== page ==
In modern Bahrain, the truth behind violent deaths is hard to establish. And the fact that they are largely ignored by the international media means you may well be reading about the following events for the first time.
On December 23 2016, a female journalist, Eman Salehi, was shot in front of her son. Activists have claimed the killing was carried out by an army officer they accuse of being a member of the ruling Al Khalifa family. This has not been confirmed. And in January 2017, three young Bahrainis were executed after what was widely considered to be an unsafe trial for allegedly killing three policeman.
Shortly afterwards, scarcely anything was made of the killing of three Bahrainis under unusual circumstances at sea. Redha Ghasra, 29, Mahmud Yusif 22, and Mustafa Yusif 35, were shot by security forces on a boat on February 9. The Ministry of the Interior stated that the prisoners opened fire on the police coast guard, who responded by killing three of the fugitives.
The MOI also released an edited video of that particular police operation. Filmed from at least three different cameras, the footage led to interested observers of Bahrain like myself asking questions.
Why was the full, unedited video not released? Why was there no blood in the boat? Why was the audio muted? Why did the MOI apparently limit access to the subsequent burials, and ban people from taking photographs? Why did the few accounts of those who saw the bodies seemingly not tally with the wounds mentioned on the death certificates? Fundamentally, how did the operation result in three deaths?
A few weeks after this triple shooting, during another police pursuit of alleged fugitives, Abdullah Al Ajooz, 22, reportedly died after he fell off a roof while trying to escape. Again, activists such as the former political leader Ibrahim Sharif, raised doubts about how he died. Did he fall, or was he pushed? Sharif’s tweets on the matter have resulted in him being charged with “inciting hatred”.
Protests against the government in Bahrain reflect a deepening lack of trust in Bahrain’s security services. This is unsurprising. In 2011, the independent BICI report found that the security forces had practised systematic torture. Bahrain’s security forces have also been cited by Amnesty International since the 1970s as having been suspected of torture.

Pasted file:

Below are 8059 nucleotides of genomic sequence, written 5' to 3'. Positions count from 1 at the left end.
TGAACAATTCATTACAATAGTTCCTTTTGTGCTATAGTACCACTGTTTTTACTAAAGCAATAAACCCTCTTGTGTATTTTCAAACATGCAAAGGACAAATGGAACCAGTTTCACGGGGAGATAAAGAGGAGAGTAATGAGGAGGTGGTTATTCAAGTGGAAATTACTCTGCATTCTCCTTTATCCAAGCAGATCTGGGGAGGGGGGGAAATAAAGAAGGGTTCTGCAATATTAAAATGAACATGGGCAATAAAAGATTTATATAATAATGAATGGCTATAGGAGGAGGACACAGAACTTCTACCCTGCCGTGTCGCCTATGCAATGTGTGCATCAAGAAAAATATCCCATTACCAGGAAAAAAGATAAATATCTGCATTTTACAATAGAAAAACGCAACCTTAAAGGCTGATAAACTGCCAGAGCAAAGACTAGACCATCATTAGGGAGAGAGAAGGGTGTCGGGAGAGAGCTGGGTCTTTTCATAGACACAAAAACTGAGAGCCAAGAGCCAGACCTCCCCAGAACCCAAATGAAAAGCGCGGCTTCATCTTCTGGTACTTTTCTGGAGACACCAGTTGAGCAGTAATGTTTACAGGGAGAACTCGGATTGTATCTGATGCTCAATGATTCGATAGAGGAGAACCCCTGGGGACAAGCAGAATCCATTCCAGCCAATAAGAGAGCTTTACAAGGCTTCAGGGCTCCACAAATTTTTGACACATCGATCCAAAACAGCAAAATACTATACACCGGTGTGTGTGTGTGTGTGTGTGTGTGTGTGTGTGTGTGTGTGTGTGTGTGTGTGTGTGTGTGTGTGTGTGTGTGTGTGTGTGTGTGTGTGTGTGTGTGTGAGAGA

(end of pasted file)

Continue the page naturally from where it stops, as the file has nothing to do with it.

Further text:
Despite the report’s recommendations to hold abusers accountable, as of 2016, even the US State Department cannot verify how many, if any, police officers have been held accountable for abuses since 2011. What they do note, however, is that impunity remains a problem. No wonder there is little faith in the security forces.
Some commentators on Bahrain tend to ascribe its increasingly brutal repression on internal ruling family power struggles between hardliners and moderates.
But international relations play a big part in the dynamics of repression. Saudi Arabia, Britain, and the US have all influenced the nature of repression in Bahrain. This has ranged from British officers reportedly training the Bahraini security forces, to Saudi pressure on the Bahrain government to impose death penalties on political prisoners.
In contrast, close ties with the US and Britain have previously encouraged the Bahrain government to initiate reforms, at least superficially. However, even now these are being undone. Perhaps most alarmingly, a new law, sharply criticised in the BICI report, allows civilians to be tried in military courts in cases involving the security services.
This renewed brutal turn has coincided with the arrival of Donald Trump at the White House. And while President Obama attempted to thaw relations with Iran, and was mildly critical of Bahrain, Trump’s deputy assistant Seb Gorka summarises the new administration’s view of Iran as a religious dictatorship, and stresses that the US will support its Sunni allies. This could well embolden Gulf rulers to clamp down on dissent they deem to be “Iran-backed”.
With little to temper the authorities in their treatment of dissent, President Trump’s anti-Iran stance is potentially an enabling factor for a hardline approach. The prospects for political reform in Bahrain now look increasingly bleak.